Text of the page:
The author kindly sent me all three of the series and I read them all before posting the reviews as often I find that often series turn out to be serials where they run into each other and you need to read all of them. In this case there is no such problem although the series contains references to the other books they read well as complete stand-alone books, after reading them all the more I thought that they did not need to be a series as there was little relationship between the individual books. The series are;-
The third in the series "Vanguard of Man" is similar to the first "Worldship Praxis" and although again set on a vast colony ship set in a later time period and not related to the first book spends more time on the character development of the "captain" who is one of the few remaining "Vanguard" almost superhuman people who have survived an earlier plague and have also been given nano technology to further enhance their abilities. There are also the "New-borns" a similar development but with less human thought processes. Again an interesting book with some short references to the "Shadow of worlds" book but again really a stand-alone.
Having been an avid science fiction fan for over forty years I am always on the lookout for new authors and original ideas; these days there are a plethora of the former and a dismal lack of the latter. I was not familiar with JD’s other published work but when I was offered a free audio download in return for an honest and unbiased review I was happy to accept since I probably would have turned down a print or electronic copy as I don’t get much time to read but I listen to music all day while working on my own.
Vanguard of Man is the author’s third science fiction novel and chronicles the mankind’s diaspora from Earth across the galaxy. Following the collapse of the world economy and a series of cataclysmic events and a plague or two, the planet is no longer capable of supporting even the much reduced human population so, in parallel with cryogenic research, a programme to develop genetically engineered super human ‘Vanguards’ is instigated. These hyper intelligent, immortal and practically invulnerable beings will man the giant seed ships the will take the millions of sleeping humans on a centuries long voyage to a new homes amongst the stars.
That is the general gist. The presentation is somewhat old-school, almost Azimovian without the grand master’s élan and distinctly derivative; there is more than a passing nod to Meaney’s Ragnarok cycle with some slightly clunky references to Brinn’s Uplift, Reynolds’ current panspermian premise and even Stargate. The near future apocalypse narrative is annoyingly America-centric and there is generally frequent repetition, a lot of sentences ending in a preposition, many ‘off of’s (grrrr…). Interestingly, I found these latter grammatical points less irritating in the audio-book format that I would have in printed form.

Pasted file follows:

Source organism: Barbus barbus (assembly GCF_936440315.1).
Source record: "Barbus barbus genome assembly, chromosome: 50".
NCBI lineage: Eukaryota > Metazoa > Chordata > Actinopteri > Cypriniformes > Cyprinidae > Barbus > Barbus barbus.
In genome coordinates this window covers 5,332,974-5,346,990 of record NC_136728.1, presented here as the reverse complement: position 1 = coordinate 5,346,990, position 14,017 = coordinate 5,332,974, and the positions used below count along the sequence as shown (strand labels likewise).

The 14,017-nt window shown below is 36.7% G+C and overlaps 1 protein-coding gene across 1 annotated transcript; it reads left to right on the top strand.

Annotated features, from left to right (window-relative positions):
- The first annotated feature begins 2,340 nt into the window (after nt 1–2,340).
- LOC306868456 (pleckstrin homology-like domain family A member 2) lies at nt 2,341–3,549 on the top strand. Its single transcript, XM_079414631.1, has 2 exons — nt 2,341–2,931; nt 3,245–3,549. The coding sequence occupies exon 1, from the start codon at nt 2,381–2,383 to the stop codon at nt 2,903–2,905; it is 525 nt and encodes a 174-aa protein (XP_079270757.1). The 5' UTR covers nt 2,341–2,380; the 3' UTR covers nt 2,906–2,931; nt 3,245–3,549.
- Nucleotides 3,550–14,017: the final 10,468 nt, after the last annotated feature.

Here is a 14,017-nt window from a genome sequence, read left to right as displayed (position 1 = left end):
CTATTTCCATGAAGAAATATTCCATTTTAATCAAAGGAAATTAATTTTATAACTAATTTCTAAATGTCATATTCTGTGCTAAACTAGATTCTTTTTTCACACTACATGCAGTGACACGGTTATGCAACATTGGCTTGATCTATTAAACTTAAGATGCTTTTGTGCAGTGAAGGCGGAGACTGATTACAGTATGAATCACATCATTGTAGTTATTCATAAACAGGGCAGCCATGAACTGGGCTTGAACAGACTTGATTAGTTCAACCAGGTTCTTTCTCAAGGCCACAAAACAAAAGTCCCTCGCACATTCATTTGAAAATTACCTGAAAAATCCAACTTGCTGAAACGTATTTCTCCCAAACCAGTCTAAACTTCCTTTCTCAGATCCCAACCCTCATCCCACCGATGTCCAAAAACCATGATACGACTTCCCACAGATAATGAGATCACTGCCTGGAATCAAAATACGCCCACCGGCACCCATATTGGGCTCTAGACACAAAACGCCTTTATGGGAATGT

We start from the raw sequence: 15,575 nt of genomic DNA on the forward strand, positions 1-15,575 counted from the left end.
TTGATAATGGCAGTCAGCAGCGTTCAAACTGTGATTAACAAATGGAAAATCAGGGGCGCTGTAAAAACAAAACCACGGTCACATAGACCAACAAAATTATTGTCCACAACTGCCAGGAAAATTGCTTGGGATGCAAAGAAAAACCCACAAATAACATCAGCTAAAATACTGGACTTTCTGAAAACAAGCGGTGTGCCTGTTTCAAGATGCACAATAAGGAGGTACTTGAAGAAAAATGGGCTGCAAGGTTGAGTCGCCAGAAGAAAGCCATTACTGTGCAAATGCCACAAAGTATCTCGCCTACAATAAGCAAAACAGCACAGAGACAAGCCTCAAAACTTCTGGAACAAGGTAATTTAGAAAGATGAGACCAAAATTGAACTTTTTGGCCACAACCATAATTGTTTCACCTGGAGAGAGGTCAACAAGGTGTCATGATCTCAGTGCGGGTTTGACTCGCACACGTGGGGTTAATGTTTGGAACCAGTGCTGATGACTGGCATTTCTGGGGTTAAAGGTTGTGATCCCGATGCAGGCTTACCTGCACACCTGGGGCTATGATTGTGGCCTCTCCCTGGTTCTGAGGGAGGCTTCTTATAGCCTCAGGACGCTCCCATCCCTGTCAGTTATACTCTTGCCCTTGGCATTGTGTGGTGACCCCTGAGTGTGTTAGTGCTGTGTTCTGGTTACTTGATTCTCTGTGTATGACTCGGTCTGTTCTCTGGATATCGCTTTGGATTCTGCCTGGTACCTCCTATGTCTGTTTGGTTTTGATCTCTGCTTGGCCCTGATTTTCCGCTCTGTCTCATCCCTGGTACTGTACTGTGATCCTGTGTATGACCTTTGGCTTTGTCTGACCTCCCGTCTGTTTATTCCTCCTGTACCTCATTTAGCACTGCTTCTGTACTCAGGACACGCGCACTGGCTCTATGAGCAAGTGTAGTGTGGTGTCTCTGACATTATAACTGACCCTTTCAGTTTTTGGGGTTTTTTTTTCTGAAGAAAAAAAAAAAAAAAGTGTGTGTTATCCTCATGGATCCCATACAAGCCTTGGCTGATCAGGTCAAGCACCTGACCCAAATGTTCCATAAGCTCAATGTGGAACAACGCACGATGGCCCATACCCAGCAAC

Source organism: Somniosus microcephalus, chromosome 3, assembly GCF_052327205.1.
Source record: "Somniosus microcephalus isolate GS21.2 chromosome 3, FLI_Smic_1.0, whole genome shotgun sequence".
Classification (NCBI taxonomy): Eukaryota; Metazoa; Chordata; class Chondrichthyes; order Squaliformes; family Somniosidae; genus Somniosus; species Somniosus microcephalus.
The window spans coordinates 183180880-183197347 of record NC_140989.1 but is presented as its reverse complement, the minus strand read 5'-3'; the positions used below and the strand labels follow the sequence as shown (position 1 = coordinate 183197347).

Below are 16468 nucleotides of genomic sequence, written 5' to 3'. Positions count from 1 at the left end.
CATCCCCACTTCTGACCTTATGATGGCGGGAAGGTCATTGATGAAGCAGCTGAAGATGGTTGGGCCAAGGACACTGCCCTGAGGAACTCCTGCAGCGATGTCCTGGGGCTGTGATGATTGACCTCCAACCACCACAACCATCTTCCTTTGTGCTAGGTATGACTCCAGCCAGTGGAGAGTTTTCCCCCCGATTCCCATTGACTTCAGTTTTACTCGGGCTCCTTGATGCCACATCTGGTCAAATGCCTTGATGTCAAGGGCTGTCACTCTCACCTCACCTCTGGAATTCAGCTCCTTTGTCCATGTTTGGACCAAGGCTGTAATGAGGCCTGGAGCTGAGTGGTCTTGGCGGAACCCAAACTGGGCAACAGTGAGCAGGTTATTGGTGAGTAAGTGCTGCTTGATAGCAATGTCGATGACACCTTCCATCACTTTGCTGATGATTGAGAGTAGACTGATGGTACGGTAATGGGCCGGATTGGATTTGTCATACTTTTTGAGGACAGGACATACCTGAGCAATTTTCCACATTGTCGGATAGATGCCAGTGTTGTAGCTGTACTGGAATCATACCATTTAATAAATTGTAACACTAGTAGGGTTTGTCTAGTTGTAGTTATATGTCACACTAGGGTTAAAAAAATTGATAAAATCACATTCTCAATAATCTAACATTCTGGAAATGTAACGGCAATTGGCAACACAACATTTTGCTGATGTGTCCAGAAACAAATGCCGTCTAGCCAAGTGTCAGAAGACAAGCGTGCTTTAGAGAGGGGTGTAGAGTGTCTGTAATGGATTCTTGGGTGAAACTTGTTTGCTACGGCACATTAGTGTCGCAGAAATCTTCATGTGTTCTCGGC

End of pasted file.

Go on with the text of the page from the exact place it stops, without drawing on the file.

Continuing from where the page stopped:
However, notwithstanding the above, there is a lot which deserves credit. The story is a neat blend of speculative near future sci-fi with standard space opera and the beloved old seed ship themes while the original Vanguards and their newborn cousins add an innovative spice. The simple linear narrative bowls along at a decent pace and the dialogue, while a little naïve, harks back to an earlier style and there are occasional sparks of wit. The science is all tried and tested sci-fi fare with space elevators, Bussard collectors & solar sails and there has evidently been a creditable degree of research into the astronomical elements. Thankfully there is no mind boggling esoteric physics or mathematics with which to confound the reader.
To summarise, I generally rather enjoyed ‘Vanguard of Man’ where an original reworking of familiar themes is only slightly marred (for me, a very old-school Englishman) by school-boy grammar and, I suppose, culturally unavoidable Americanisms.
I read this book not realising that it was the latest in a series of three novels. Again, as I always seem to do things back to front, I then noticed that another reviewer had also written that he thought it worked fine as a stand-alone novel. I say this because I wouldn't want readers to feel that they had to the read the previous two books first. In my opinion, this works great on its own.
Now more about the book. The first thing that struck me was the level of detail, and the quite mind-blowing story-line. Many other science fiction books that I have come across tend to follow the same script. Not so with 'Vanguard of Man'; the plot and characters are totally unique, which is no easy feat in what is rather a saturated genre. I thought the book was well written (I did notice the odd typo, so it could perhaps benefit from a little bit of editing), however, it wasn't the quality of the writing that led me to read on, it was the author's amazing imagination; I would love to see this novel on the big screen.
All in all, this book is a must-read for fans of science fiction. It begins with a global financial collapse, which is frighteningly believable, and ends with.........well I'll leave that up to you to find out. Riveting and thought provoking; this author is definitely one to watch.
'Vanguard of Man' is an interesting sci-fi novel. Earth has been destroyed by natural disasters and nuclear conflicts. To survive, the human race has to search for different planets resembling Earth. Enki, a Vanguard (the result of integration and fusion between a man once named Eric Hamilton and nanobots), the main protagonist of the story, has to guide and lead "Relentless", a space colony ship. During the space trip Enki completes his metamorphosis and discovers that he can become something very different from a simple cyborg or immortal entity...a god! Highly recommended for fans of Sci-Fi.